Skip to main content

Women make up 51% of the population, and Afro-Brazilians 56%, but no Black woman has ever sat on the highest court.

By Constance Malleret, The Guardian —

A young Black Brazilian girl dreams of being a pop star, a writer or a world champion in gymnastics, dressing up like the Afro-Brazilian women who have achieved that before her.

But when her mother suggests that she aspire to become a judge on the supreme court, the girl looks incredulous and asks: “Like who?”

The scene is from a short film released as part of a campaign calling on President Luiz Inácio Lula da Silva to nominate the first ever Black female justice to Brazil’s highest court.

“It’s absurd to think that in a country that is more than 50% Black, and where Black women are almost a third of the population, there has never been a Black female justice,” said Tainah Pereira, political coordinator of Black Women Decide, an organisation fighting this demographic’s underrepresentation in institutional politics.

Women make up 51% of the population, and Afro-Brazilians 56%, but both groups have been chronically underrepresented in state institutions. This is particularly true in the upper levels of the judiciary: in its 132-year history, the supreme court has only ever had six judges who weren’t white and male – three white women and three Black men.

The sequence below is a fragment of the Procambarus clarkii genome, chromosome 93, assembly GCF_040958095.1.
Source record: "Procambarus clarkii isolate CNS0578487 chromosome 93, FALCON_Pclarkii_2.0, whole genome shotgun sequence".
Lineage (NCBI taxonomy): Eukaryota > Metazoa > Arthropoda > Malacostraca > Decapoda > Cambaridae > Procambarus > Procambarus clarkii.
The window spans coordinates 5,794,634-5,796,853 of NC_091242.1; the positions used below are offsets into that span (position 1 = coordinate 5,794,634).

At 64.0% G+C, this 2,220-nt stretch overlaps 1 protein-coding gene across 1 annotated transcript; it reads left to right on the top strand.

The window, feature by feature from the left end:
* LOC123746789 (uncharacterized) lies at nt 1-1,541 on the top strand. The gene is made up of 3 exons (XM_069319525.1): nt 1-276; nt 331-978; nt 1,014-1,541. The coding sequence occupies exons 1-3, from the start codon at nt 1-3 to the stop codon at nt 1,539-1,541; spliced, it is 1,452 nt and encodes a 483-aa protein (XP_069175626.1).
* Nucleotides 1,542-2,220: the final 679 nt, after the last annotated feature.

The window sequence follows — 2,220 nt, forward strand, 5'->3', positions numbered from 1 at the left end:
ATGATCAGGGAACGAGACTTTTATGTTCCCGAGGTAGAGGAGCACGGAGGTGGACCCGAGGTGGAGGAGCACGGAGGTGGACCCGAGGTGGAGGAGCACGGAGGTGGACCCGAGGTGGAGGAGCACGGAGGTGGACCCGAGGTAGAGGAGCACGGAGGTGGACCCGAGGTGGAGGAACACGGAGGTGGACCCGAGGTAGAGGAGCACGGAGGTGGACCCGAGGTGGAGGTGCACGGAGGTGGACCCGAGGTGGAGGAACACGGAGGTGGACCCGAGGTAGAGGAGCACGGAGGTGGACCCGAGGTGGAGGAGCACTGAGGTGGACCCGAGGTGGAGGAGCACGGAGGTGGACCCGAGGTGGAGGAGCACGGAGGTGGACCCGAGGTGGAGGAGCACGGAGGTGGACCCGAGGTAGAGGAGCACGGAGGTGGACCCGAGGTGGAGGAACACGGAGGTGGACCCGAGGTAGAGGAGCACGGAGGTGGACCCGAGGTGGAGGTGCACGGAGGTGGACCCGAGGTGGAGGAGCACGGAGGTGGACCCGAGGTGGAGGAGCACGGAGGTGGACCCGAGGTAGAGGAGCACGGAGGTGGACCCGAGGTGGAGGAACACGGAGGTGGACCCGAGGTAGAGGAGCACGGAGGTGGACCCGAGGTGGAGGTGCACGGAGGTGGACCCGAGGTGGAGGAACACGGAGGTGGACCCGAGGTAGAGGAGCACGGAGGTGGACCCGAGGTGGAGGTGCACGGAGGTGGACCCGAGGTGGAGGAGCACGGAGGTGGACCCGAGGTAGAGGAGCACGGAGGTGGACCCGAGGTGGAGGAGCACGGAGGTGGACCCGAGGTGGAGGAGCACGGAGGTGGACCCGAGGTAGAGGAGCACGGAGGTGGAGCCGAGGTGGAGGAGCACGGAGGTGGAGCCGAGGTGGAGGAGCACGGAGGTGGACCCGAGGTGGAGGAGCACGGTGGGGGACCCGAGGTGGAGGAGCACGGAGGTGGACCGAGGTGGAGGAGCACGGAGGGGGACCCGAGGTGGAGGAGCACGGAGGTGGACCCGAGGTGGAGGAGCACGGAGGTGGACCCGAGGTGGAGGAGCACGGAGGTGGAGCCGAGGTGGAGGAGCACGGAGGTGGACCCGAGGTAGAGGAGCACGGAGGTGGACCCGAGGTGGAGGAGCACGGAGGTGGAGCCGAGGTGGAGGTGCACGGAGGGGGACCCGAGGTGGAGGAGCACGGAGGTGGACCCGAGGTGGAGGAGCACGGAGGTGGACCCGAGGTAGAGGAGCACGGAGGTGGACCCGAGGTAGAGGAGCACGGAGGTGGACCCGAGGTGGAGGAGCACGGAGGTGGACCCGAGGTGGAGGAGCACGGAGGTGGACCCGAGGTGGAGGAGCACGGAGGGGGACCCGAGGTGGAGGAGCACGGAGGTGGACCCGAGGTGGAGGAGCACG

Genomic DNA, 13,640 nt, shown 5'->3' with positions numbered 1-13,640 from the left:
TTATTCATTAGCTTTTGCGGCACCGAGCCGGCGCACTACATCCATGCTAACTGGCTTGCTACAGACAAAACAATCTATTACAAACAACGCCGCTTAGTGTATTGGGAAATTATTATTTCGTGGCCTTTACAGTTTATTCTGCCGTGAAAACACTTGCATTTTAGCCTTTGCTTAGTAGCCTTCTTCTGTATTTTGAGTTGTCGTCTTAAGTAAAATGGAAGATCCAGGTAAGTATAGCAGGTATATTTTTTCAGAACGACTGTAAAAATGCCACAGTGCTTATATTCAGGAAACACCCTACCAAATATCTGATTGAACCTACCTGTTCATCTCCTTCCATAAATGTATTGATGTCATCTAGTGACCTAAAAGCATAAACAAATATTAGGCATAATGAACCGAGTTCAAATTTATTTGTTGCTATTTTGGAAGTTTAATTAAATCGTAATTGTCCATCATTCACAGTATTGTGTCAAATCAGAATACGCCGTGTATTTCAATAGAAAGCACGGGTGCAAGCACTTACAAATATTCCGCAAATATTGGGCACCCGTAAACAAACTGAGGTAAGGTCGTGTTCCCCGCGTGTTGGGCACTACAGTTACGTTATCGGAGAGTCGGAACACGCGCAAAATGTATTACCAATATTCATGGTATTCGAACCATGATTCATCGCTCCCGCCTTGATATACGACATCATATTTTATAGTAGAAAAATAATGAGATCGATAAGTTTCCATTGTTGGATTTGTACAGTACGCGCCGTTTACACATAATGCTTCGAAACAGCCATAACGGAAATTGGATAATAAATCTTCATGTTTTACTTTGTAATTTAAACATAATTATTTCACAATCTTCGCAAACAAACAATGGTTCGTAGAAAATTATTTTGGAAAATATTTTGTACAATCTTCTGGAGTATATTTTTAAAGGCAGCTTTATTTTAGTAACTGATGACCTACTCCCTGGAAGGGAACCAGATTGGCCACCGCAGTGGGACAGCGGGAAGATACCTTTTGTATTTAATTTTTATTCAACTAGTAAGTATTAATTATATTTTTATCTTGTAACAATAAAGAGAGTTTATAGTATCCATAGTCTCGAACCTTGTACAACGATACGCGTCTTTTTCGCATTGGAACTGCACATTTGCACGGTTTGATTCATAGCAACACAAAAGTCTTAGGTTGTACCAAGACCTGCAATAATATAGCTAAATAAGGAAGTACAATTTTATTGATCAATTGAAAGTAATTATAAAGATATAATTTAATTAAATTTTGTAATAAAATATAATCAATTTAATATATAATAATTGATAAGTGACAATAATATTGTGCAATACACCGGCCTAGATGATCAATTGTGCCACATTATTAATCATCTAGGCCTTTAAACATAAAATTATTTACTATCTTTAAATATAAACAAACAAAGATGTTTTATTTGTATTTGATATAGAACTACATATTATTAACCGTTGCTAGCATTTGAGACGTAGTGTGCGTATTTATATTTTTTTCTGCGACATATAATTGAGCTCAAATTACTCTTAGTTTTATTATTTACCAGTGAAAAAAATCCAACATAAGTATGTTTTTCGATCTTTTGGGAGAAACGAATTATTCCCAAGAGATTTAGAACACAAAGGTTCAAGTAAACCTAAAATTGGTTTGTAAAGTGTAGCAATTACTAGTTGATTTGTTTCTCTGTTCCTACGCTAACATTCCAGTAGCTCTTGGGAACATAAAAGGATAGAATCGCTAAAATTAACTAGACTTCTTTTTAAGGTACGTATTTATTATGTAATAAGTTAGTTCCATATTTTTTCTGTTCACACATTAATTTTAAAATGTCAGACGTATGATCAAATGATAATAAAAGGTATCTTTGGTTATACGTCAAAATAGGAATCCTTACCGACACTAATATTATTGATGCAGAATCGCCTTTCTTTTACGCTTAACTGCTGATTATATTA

Civil society is now clamouring for Lula to right this historical injustice. The leftist leader will soon nominate a new judge to the country’s top tribunal, after Chief Justice Rosa Weber reaches the compulsory retirement age of 75 in October.

We urgently need to change the face of power in the Brazilian judiciary, and the superior courts in particular — Tainah Pereira of Black Women Decide

“We urgently need to change the face of power in the Brazilian judiciary, and the superior courts in particular,” said Pereira.

As the highest judicial authority in the country, Brazil’s 11-member supreme court acts as defender of the constitution. It is also responsible for trying nationally elected politicians and serves as the court of last resort for appeals. In recent years, it has acted as a counterweight to a conservative congress on issues such as Indigenous and LGBTQ+ rights and played a vital role in keeping former president Jair Bolsonaro’s authoritarian tendencies in check.

Just last week the court blocked efforts to roll back Indigenous land rights, with nine justices voting against putting a time limit on native peoples’ claims to their ancestral land. Despite the ruling, congress is trying to pass a law that would limit the demarcation of new Indigenous territories.

Legal experts argue that addressing the appalling lack of diversity on the majority-male, all-white bench would allow the court to better serve all Brazilian citizens. “How can a country judge a majority-Black population if we have no representation in the courts?” asked Monique Damas, a criminal attorney and executive director of the Black Female Lawyers collective.